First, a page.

When you’re a company who has almost nothing left to lose, the sky’s the limit in what kinds of businesses you can jump into. After many rumors about returning to smartphones and still ongoing rumors about selling its HERE maps business, Nokia is now said to be eying a market that honestly speaking wouldn’t strike anyone as a strength of the former Finnish giant. And yet that’s exactly what Nokia is rumored to have ready, dipping its toes into the re-emerging virtual reality market. By next week even.
Nokia is, at its core, a communications technology company, whether it be networking hardware or consumer devices. Virtual reality experiences fall nowhere near that market segment. That said, many companies nowadays are trying to lay down stakes as early as now to claim some territory before the market blooms, or bursts. After all, Facebook acquired Oculus just for that purprose, and HTC, who previously has had no business in displays other than smartphones, has teamed up with Valve to the same effect.
That market, however, isn’t as stable as one might think or as supporters might hope. It isn’t even lucrative yet. A lot of talk and demos have been made, but it has yet to reach a level to be considered a stable source of income in the long term. And at this early point, there are already too many cooks with their own vision, from Oculus’ Rift, to Google’s Cardboard, to Microsoft’s HoloLens. But what the heck, we could always use one more player, right?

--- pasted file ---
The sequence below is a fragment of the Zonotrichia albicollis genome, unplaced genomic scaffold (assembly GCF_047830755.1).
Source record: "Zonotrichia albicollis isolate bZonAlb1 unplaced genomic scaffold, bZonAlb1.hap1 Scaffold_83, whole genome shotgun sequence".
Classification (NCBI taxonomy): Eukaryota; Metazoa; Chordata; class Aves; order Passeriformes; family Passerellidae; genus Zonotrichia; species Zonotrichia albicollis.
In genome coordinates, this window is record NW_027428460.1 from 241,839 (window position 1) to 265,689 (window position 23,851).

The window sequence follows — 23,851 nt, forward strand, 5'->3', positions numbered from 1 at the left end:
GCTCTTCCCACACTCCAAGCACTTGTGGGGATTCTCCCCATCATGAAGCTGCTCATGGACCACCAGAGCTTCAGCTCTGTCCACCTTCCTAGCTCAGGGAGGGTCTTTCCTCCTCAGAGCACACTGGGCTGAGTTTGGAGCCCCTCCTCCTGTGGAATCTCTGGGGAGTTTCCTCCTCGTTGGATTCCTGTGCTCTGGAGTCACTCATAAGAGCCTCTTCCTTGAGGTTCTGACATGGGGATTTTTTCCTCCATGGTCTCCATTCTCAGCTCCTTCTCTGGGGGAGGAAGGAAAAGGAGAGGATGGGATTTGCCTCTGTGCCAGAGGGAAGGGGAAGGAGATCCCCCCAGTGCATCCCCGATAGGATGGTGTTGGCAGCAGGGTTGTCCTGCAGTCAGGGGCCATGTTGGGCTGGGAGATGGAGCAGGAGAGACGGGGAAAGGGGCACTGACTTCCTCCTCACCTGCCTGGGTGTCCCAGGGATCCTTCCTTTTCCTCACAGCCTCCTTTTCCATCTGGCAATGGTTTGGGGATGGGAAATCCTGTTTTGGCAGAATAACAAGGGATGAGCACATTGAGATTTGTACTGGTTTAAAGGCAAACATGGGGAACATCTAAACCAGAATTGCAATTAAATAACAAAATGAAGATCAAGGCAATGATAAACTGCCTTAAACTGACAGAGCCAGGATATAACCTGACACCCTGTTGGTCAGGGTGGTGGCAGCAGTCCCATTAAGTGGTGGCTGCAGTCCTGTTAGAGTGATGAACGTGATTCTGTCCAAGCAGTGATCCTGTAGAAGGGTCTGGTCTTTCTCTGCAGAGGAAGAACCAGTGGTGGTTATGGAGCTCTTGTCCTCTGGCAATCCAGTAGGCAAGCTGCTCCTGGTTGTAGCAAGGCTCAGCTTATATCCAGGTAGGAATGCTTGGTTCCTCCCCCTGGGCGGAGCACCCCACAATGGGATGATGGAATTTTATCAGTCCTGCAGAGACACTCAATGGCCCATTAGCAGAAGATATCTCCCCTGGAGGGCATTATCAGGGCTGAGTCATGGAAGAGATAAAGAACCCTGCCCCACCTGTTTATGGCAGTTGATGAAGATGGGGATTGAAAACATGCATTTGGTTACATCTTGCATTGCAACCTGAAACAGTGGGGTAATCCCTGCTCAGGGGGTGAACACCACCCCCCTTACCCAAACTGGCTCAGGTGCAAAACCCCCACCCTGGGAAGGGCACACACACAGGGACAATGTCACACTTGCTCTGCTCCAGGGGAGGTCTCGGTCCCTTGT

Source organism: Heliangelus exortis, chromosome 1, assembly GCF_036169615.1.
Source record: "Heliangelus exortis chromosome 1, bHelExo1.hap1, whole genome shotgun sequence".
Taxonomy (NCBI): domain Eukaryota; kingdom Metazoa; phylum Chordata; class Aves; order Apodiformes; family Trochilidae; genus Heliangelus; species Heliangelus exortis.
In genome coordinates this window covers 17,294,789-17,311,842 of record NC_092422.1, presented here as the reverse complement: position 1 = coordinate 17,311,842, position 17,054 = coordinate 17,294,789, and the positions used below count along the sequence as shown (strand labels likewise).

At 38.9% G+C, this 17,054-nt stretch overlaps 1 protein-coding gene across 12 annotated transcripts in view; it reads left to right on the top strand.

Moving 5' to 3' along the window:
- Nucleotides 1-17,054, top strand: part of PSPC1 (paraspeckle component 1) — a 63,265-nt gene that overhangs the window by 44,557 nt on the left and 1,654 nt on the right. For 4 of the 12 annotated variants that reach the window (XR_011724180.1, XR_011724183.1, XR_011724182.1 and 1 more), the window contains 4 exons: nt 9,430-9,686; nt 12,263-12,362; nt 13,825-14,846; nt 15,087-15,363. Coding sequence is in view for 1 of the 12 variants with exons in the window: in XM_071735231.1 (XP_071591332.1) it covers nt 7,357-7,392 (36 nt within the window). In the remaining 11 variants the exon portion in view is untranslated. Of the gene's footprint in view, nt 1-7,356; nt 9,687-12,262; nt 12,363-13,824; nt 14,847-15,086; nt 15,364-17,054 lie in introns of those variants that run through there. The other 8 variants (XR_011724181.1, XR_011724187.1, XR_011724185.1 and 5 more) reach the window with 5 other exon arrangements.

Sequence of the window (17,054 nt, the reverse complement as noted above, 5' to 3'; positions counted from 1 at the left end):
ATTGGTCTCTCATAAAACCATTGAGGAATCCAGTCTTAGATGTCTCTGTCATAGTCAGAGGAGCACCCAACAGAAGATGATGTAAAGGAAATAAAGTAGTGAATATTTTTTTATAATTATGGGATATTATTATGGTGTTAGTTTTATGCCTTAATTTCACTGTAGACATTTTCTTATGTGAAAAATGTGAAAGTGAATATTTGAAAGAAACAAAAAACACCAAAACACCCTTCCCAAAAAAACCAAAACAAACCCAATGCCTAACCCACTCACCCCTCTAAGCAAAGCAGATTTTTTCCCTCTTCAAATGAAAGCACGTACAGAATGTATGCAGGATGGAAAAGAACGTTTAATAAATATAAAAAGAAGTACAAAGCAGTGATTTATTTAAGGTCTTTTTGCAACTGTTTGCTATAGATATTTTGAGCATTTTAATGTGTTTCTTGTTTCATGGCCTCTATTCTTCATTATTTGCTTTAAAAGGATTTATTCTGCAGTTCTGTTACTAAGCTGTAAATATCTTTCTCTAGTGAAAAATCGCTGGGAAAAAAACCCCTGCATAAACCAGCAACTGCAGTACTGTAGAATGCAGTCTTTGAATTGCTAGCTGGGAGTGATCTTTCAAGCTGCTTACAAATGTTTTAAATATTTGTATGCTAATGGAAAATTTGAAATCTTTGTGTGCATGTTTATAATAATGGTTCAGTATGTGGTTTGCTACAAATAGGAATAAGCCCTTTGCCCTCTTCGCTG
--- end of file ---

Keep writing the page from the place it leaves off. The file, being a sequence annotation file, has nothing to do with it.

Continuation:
Aside from a brief rumor in April, Nokia has so far shown no sign or inkling towards this kind of technology, much less business. After its sale of its mobile business to Microsoft, the company has rather been quiet on the hardware front aside from the N1 tablet, which it doesn’t even sell itself. So a VR thrust is both unexpected and almost unlikely. But that’s what all these rumors and anonymous sources would like us to believe. We’ll find out soon, as the Finnish company is expected to reveal just that next week at a very exclusive event in LA.
If true, however, it will be Nokia’s first ever consumer device ever since its parting of ways with Microsoft two years ago. But if Nokia is seeking to return to its former glory, banking on an almost whimsical VR market might not be the wisest bet.